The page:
EU to tighten railway security
European ministers have agreed tighter controls at railway stations, French Interior Minister Bernard Cazeneuve has announced, according to the BBC.
Bernard Cazeneuve said there would be increased identity and baggage controls at stations and more police patrols on board international trains, the BBC has reported.
France called the emergency meeting in Paris, attended also by security and transport officials, after the foiled attack on a train on August 21.
A heavily-armed man was overpowered on the Amsterdam to Paris train.
French prosecutors have filed charges against 25-year-old Ayoub El-Khazzani.
No-one died in the incident, although two passengers who helped to overpower the gunman were injured in the struggle.
But questions have been raised about how someone was able to board the train in Brussels carrying an assault rifle, 270 rounds of ammunition, a handgun, a box-cutter and petrol.
Cazeneuve announced a raft of tighter security measures after meeting with ministers from Germany, Italy, Spain, Belgium, Luxembourg, the Netherlands and Switzerland as well as the UK.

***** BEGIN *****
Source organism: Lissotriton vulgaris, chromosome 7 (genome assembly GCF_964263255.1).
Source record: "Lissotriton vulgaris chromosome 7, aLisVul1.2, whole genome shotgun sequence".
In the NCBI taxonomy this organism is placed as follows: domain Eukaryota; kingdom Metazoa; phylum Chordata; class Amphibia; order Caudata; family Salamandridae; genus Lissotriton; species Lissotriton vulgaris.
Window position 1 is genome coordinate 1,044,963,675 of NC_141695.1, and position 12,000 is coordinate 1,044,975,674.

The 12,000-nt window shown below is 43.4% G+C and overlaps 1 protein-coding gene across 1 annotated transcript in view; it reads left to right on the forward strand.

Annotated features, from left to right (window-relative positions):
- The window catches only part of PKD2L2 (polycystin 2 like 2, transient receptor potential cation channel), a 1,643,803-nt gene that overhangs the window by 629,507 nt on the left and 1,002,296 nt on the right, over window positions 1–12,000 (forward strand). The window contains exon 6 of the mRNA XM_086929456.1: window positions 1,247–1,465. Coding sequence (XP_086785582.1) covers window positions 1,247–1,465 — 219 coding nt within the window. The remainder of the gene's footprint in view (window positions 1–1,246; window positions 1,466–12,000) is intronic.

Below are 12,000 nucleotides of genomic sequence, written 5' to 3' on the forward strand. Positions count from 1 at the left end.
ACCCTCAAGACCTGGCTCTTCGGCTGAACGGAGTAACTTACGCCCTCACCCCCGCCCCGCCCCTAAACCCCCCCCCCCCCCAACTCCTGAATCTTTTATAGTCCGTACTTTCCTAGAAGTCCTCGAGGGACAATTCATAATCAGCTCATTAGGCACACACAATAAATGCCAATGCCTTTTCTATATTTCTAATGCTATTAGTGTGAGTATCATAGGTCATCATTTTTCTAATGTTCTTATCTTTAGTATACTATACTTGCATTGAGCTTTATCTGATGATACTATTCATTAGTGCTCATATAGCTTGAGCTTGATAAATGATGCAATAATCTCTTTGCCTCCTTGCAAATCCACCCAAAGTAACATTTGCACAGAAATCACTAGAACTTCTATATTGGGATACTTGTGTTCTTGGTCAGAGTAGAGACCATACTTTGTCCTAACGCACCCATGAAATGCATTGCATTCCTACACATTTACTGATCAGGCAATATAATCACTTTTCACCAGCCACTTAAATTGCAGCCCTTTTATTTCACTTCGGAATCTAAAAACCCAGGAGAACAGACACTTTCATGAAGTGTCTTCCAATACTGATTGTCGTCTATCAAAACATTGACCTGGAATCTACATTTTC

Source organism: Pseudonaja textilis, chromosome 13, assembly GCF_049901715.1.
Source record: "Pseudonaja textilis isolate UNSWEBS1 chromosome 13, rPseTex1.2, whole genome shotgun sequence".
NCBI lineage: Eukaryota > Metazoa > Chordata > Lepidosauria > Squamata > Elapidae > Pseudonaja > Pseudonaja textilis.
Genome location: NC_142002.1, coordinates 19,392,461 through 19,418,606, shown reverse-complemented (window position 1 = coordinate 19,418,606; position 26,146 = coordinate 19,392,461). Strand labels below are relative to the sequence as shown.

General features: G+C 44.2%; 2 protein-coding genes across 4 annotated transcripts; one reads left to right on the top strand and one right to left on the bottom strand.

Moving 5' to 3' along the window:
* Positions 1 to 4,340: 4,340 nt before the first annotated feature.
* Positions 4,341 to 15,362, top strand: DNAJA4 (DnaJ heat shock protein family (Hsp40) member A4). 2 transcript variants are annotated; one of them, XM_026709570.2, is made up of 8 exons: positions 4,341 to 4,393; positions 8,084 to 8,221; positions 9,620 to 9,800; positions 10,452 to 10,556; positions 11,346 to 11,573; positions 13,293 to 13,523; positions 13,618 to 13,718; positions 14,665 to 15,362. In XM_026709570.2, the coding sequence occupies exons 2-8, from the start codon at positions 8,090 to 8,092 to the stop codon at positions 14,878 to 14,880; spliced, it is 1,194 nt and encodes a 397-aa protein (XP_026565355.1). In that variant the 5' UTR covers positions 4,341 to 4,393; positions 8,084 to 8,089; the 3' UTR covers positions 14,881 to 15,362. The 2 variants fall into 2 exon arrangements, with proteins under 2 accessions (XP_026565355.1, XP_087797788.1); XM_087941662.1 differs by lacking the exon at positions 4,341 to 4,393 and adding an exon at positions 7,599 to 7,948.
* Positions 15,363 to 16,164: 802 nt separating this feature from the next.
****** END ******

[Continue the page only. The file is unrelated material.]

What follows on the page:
"Visual passenger identity checks will be reinforced as well as random controls. Official inspections of luggage will step up, both at stations and onboard trains, where appropriate," he said.
"Mixed patrols, made up of law enforcement personnel from several countries, already exist in many countries. We will further reinforce these teams and deploy them more extensively."
He said the ministers also agreed to study the idea of name-based ticketing for international trains.
This is significant because it would allow the intelligence services to keep closer track of suspect individuals when they travel.
The recommendations from the meeting are expected to be debated first by a European rail security working group on September 11 and then by EU transport ministers meeting on October 7-8.